Rare ‘hydrothermal seep’ found in Costa Rica

March 8, 2012

From the print edition

Researchers for Scripps Institution of Oceanography at the University of California, San Diego, in the United States, discovered a unique habitat in the ocean off Costa Rica where extremely hot hydrothermal vents interact with cold “methane seeps.” The discovery housed a habitat of rare species such as tubeworms, fish, mussels, clam beds and crabs.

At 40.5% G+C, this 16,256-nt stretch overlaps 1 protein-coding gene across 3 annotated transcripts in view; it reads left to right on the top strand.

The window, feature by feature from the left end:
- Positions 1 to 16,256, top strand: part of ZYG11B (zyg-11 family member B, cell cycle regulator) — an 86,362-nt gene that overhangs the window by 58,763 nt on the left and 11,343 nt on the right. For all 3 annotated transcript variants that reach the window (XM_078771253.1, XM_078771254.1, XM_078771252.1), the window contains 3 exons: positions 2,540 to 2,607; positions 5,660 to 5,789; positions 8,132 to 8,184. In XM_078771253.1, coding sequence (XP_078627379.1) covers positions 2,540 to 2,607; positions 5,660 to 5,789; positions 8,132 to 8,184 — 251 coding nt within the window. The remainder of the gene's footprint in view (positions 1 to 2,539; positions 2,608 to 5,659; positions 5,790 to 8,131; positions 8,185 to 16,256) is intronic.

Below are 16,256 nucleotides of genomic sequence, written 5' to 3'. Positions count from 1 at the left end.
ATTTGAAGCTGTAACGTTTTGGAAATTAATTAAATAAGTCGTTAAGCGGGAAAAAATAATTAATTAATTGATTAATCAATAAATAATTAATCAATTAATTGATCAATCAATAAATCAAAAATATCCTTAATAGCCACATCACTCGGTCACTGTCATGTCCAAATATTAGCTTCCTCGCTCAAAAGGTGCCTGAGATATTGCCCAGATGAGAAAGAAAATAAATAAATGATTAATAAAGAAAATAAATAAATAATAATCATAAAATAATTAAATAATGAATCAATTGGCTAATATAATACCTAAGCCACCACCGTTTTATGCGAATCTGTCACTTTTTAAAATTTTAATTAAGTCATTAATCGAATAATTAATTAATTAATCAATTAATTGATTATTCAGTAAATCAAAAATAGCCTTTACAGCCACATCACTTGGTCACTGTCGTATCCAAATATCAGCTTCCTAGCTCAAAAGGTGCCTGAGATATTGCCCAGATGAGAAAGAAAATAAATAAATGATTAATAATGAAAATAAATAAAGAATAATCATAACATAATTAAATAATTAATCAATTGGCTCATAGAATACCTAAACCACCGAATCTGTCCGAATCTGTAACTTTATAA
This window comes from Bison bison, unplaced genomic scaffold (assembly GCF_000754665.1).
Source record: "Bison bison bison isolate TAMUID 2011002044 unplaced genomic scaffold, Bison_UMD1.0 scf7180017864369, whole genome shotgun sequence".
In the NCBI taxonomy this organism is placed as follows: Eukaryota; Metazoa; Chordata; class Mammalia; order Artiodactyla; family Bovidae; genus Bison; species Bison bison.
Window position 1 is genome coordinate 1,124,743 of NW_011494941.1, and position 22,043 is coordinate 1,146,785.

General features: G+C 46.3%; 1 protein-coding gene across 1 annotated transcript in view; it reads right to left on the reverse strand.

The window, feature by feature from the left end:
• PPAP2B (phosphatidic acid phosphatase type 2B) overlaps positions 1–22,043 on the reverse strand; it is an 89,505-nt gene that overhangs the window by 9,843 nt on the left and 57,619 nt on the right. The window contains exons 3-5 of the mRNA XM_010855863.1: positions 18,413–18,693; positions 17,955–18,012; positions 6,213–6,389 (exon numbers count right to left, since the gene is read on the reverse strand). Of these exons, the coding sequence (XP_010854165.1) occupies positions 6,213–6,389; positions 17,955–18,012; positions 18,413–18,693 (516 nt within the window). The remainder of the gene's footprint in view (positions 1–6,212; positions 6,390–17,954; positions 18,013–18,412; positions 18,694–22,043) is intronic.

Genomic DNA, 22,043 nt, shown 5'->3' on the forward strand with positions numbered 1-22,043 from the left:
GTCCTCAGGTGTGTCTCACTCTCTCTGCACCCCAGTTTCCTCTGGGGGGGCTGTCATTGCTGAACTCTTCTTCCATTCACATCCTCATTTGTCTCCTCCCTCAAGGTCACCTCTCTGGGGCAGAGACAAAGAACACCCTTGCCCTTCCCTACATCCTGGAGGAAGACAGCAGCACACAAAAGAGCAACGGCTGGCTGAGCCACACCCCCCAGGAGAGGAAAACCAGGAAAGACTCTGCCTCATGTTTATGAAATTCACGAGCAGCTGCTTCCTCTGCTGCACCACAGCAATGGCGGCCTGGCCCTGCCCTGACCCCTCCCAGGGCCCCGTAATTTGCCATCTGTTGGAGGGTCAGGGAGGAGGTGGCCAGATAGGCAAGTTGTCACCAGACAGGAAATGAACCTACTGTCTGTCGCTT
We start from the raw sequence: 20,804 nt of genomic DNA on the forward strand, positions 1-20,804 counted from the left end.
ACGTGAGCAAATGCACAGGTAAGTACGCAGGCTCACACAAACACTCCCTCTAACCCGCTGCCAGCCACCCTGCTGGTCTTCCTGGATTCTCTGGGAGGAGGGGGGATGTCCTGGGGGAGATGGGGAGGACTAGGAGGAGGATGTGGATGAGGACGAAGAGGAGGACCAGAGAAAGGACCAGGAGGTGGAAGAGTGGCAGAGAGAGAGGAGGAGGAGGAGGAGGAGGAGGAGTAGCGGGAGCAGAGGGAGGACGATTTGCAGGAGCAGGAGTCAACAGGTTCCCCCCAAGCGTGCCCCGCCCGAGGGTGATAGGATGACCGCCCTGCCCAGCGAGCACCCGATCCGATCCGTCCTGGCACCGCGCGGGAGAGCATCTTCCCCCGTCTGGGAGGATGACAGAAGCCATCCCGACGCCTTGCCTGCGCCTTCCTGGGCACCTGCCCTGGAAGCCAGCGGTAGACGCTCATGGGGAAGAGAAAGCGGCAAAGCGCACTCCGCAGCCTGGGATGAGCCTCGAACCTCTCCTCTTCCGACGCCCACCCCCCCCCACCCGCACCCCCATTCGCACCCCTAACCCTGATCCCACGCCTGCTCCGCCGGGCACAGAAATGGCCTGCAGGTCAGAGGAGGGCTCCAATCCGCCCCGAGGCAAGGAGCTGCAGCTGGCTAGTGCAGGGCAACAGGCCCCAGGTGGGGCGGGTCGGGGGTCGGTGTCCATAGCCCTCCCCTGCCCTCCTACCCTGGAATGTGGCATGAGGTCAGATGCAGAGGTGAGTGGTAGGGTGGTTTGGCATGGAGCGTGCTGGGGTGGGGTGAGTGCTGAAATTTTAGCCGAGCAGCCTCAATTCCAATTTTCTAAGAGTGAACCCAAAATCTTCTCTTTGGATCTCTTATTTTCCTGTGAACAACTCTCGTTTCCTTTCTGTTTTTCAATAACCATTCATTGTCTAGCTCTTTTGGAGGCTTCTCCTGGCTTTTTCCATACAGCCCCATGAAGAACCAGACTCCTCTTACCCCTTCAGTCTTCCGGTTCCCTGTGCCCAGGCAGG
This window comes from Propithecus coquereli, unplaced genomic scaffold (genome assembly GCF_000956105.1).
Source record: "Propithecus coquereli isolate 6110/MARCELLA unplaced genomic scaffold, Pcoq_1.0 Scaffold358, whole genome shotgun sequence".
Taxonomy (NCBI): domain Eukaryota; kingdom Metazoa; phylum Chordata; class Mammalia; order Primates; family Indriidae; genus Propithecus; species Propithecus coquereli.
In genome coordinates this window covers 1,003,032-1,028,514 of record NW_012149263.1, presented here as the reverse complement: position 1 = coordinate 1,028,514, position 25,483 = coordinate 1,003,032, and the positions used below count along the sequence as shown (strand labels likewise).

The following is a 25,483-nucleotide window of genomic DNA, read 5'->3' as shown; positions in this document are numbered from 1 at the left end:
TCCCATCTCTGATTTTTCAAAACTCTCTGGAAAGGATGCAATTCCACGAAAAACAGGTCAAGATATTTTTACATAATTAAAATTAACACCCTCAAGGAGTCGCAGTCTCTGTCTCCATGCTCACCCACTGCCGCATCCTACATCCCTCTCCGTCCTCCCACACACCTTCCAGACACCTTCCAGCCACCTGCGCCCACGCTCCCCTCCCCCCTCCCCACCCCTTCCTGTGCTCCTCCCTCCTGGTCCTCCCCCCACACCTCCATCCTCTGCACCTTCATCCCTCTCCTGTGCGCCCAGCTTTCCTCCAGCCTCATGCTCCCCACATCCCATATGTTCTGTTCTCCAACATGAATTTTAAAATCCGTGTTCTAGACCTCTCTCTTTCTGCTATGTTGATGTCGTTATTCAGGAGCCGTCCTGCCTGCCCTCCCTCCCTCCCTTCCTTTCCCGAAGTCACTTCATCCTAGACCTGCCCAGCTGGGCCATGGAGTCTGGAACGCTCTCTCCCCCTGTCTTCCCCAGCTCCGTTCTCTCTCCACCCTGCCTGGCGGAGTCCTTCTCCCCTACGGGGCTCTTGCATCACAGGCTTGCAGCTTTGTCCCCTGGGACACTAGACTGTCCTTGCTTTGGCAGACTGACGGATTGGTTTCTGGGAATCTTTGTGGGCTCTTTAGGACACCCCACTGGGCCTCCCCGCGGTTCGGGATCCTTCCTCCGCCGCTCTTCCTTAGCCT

The new findings about the strange habitat will be published in the March 7 issue of the Proceedings of the Royal Society B (Biological Sciences). Researchers found the seep while investigating an area called the Jacó Scar in the Pacific Ocean. The scar consists of an underwater mountain moving under a tectonic plate, and various mysterious creatures live in the region. 

“There are plenty of surprises left in the deep sea,” said Lisa Levin, director of the Scripps Center for Marine Biodiversity and Conservation. “Not only are there new species but there are almost certainly new communities and ecosystems to be discovered.”

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